Road-trip films took a new turn on Dec. 19, 2012, with the release of “The Guilt Trip.” Starring Barbra Streisand and Seth Rogen as a surprisingly hilarious mother-son duo, the film manipulates the traditional road-trip film formula, resulting in ninety-five minutes of some of the best comedy audiences will see this year. The question that lingers in the background of such accolades is this: How does the clean-cut singer hold her own so well with a raunchy physical comic like Rogen?
About “The Guilt Trip”
Andy (Rogen) leaves his job at the US Environmental Protection Agency to pursue his dream of inventing and selling environmentally friendly cleaning products. He embarks upon a cross-country trip to pitch his products to big-box retailers and national hardware stores. After an unsuccessful trip, he stops to visit his mother, Joyce (Barbra Streisand), a typical helicopter mom. She hovers and nags, but her over-involvement masks sadness and loneliness. Joyce, trying to connect with her son, reveals that she named him for a long-lost love she’d known before she met Andy’s father. When Andy looks up the ex-lover, he learns he is an executive who might be able to help launch his cleaning products, and Andy and Joyce set out on the road to find him.
Bucking the Road Trip Formula
Streisand would appear, at first glance, to be the straight man to Rogen’s standard raunchy comedy. In fact, the initial casting for this film seems to suggest that Streisand would be subjected to some of Rogen’s more well-known physical pranks. However, Streisand uses Joyce’s age and her clingy love for her son to great comedic effect. Meanwhile, Rogen’s Andy simply submits to his mother’s whims, which leads to even more hilarity.
Their images from previous work (Streisand is known for classics such as “Yentl” and “A Star is Born,” while Seth Rogen is known for comedies including “Pineapple Express” and “Knocked Up”) make audiences curious enough to venture into the theater for “The Guilt Trip” to see just how these two opposites work together. Rogen does not bring Streisand down to his normal level of raunchiness, and Streisand doesn’t try to make Rogen use more mature comedic delivery. Instead, the two actors use their images to draw audiences into the film. The two complement one another, and Rogen gives Streisand the spotlight on several very funny occasions.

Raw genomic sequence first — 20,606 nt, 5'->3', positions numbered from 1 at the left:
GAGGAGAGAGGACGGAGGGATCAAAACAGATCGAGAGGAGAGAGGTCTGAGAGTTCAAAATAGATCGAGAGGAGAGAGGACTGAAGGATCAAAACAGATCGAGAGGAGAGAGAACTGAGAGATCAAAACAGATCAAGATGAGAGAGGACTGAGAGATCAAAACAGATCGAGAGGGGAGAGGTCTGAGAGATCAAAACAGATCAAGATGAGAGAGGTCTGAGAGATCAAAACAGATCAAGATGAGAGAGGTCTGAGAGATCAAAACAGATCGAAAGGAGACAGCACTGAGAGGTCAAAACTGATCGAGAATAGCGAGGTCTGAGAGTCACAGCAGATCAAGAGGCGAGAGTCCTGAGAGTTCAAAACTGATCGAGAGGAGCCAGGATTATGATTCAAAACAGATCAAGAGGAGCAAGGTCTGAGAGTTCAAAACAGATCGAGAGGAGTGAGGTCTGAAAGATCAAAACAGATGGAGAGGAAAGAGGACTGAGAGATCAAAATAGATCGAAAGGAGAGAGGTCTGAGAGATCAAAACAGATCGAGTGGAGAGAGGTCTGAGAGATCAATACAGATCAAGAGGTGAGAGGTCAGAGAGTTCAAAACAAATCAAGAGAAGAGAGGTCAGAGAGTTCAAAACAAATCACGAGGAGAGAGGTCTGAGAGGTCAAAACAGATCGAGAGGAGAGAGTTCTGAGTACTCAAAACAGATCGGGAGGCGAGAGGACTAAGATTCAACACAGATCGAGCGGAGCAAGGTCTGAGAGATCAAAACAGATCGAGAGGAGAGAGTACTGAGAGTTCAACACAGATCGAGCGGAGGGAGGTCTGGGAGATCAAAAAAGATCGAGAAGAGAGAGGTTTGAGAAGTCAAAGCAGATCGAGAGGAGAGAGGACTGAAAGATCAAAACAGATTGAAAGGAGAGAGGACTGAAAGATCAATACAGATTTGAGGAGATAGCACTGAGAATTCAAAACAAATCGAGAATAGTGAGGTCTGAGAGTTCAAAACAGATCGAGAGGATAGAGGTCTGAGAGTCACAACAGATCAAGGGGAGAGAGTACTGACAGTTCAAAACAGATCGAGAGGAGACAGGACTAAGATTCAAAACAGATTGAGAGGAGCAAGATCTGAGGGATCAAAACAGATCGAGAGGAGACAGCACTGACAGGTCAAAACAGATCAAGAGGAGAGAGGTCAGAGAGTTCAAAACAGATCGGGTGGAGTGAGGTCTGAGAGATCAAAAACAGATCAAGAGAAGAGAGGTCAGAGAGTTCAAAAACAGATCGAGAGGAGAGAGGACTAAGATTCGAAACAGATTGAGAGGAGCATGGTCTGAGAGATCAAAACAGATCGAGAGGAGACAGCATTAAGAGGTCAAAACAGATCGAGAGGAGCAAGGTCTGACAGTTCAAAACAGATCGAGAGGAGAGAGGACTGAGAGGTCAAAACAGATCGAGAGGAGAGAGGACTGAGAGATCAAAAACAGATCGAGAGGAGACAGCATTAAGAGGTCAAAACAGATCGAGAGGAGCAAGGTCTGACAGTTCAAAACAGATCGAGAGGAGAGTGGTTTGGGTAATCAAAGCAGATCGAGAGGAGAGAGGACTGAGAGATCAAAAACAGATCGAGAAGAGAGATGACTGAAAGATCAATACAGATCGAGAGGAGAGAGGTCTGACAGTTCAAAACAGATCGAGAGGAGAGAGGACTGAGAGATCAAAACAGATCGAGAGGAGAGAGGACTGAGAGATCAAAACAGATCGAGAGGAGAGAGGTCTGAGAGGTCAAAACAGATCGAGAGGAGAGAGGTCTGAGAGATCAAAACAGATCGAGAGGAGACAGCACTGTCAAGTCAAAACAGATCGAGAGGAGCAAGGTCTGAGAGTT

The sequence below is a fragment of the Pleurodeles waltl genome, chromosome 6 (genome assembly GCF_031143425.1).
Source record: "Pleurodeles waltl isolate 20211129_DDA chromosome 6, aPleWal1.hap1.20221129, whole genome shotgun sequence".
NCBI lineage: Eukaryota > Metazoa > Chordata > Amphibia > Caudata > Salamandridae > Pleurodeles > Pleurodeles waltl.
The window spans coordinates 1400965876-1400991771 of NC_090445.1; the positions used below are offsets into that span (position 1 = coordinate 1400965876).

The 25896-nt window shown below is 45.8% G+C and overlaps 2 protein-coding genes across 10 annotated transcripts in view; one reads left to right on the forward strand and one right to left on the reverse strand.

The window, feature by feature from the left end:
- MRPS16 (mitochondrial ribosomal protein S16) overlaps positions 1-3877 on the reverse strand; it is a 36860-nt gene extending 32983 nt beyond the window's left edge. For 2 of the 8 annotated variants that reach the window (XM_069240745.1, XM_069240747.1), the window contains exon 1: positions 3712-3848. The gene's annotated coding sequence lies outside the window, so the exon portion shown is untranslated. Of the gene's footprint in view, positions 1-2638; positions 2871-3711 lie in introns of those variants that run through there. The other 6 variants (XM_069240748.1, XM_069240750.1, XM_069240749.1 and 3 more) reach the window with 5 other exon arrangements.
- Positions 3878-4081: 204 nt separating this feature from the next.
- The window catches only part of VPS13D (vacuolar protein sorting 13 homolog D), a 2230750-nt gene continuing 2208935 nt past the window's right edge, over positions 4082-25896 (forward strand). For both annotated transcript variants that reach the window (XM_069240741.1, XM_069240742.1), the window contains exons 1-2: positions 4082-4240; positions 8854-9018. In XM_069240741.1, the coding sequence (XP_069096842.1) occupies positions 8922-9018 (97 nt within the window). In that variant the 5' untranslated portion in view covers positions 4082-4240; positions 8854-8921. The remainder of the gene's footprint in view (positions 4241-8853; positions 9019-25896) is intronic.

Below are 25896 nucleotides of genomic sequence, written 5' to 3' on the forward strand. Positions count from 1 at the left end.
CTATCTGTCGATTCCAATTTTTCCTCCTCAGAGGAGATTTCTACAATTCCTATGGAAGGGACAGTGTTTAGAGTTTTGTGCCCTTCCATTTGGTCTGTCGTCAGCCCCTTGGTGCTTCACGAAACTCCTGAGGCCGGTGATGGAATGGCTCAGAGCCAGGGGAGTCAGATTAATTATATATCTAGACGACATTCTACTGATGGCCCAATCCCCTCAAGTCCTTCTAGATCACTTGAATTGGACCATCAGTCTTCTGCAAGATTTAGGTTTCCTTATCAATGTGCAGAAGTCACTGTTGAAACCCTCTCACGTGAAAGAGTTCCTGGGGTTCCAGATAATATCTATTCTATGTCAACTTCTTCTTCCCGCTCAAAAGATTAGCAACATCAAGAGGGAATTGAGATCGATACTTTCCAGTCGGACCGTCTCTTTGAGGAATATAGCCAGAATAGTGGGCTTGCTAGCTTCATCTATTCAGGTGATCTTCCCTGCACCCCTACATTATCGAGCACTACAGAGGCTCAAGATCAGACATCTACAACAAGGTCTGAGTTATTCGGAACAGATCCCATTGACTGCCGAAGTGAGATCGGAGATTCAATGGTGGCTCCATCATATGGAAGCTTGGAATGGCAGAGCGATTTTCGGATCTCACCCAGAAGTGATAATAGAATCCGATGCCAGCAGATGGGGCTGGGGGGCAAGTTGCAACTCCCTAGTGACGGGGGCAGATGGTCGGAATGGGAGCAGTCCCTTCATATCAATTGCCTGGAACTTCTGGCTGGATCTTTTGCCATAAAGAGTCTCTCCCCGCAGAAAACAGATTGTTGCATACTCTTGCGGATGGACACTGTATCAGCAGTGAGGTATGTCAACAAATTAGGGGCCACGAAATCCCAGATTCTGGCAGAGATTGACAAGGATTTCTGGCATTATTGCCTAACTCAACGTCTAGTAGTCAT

The Singer with All the Punchlines
Streisand plays Joyce as a worried mother who is consumed with her son and lonely after years of focusing only on him. Andy eats up the attention until Joyce goes too far, such as when she asks about his toilet habits. Rogen’s and Streisand’s chemistry works together so that neither appears to steal the show, but Rogen often lets Streisand take the lead while he just plays along.
Breaking the Road-Trip Mold
Rogen and Streisand also break some of the common rules of road-trip movies in “The Guilt Trip.” Films such as “Due Date,” featuring Zach Galifianakis and Robert Downey Jr., demonstrate character growth by the end of the film. Such movies begin with a mismatched pair, usually a disheveled free spirit and a type-A personality. By the end of the movie, the free spirit will grow up and the overachiever will learn to relax. In “Thelma and Louise,” starring Susan Sarandon and Geena Davis, a life-altering incident occurs during the trip. This type of life-altering incident and the aforementioned character development are both hallmarks of the road-trip genre, but “The Guilt Trip” features neither. In the end, Andy and Joyce both grow, but by learning about each another rather than learning about themselves, and no life-changing circumstances take place either.
It’s worth noting that Streisand is no stranger to Rogen’s brand of comedy. As Ben Stiller’s sex-therapist mother in “Meet the Fockers” and “The Little Fockers,” Streisand has taken a turn at crude humor before, and fans of those movies may be pleased to see her back in a similar role. Ultimately, in spite of wildly contrasting personas, Streisand and Rogen make a perfect mother and son team.